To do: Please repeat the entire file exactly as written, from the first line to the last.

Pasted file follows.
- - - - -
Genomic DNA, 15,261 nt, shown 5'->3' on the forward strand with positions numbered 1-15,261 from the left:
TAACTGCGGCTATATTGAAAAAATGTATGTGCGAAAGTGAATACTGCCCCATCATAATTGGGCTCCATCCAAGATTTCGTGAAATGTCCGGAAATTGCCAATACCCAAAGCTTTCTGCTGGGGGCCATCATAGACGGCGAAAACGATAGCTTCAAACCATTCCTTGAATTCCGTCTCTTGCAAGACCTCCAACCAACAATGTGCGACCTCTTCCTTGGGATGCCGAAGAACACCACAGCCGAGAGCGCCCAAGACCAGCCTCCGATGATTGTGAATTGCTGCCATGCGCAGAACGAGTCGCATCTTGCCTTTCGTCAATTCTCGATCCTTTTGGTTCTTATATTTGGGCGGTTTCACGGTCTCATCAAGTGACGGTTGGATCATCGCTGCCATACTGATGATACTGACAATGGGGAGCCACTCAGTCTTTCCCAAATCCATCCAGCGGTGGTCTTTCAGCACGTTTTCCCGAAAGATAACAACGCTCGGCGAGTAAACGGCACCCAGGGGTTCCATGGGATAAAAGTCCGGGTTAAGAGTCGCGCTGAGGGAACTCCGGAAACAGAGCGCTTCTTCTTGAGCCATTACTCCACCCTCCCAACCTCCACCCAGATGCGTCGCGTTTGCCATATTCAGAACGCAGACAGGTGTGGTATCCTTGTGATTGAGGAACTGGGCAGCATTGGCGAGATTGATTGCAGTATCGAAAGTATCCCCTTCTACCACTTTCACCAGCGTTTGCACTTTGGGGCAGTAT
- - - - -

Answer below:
Genomic DNA, 15,261 nt, shown 5'->3' on the forward strand with positions numbered 1-15,261 from the left:
TAACTGCGGCTATATTGAAAAAATGTATGTGCGAAAGTGAATACTGCCCCATCATAATTGGGCTCCATCCAAGATTTCGTGAAATGTCCGGAAATTGCCAATACCCAAAGCTTTCTGCTGGGGGCCATCATAGACGGCGAAAACGATAGCTTCAAACCATTCCTTGAATTCCGTCTCTTGCAAGACCTCCAACCAACAATGTGCGACCTCTTCCTTGGGATGCCGAAGAACACCACAGCCGAGAGCGCCCAAGACCAGCCTCCGATGATTGTGAATTGCTGCCATGCGCAGAACGAGTCGCATCTTGCCTTTCGTCAATTCTCGATCCTTTTGGTTCTTATATTTGGGCGGTTTCACGGTCTCATCAAGTGACGGTTGGATCATCGCTGCCATACTGATGATACTGACAATGGGGAGCCACTCAGTCTTTCCCAAATCCATCCAGCGGTGGTCTTTCAGCACGTTTTCCCGAAAGATAACAACGCTCGGCGAGTAAACGGCACCCAGGGGTTCCATGGGATAAAAGTCCGGGTTAAGAGTCGCGCTGAGGGAACTCCGGAAACAGAGCGCTTCTTCTTGAGCCATTACTCCACCCTCCCAACCTCCACCCAGATGCGTCGCGTTTGCCATATTCAGAACGCAGACAGGTGTGGTATCCTTGTGATTGAGGAACTGGGCAGCATTGGCGAGATTGATTGCAGTATCGAAAGTATCCCCTTCTACCACTTTCACCAGCGTTTGCACTTTGGGGCAGTAT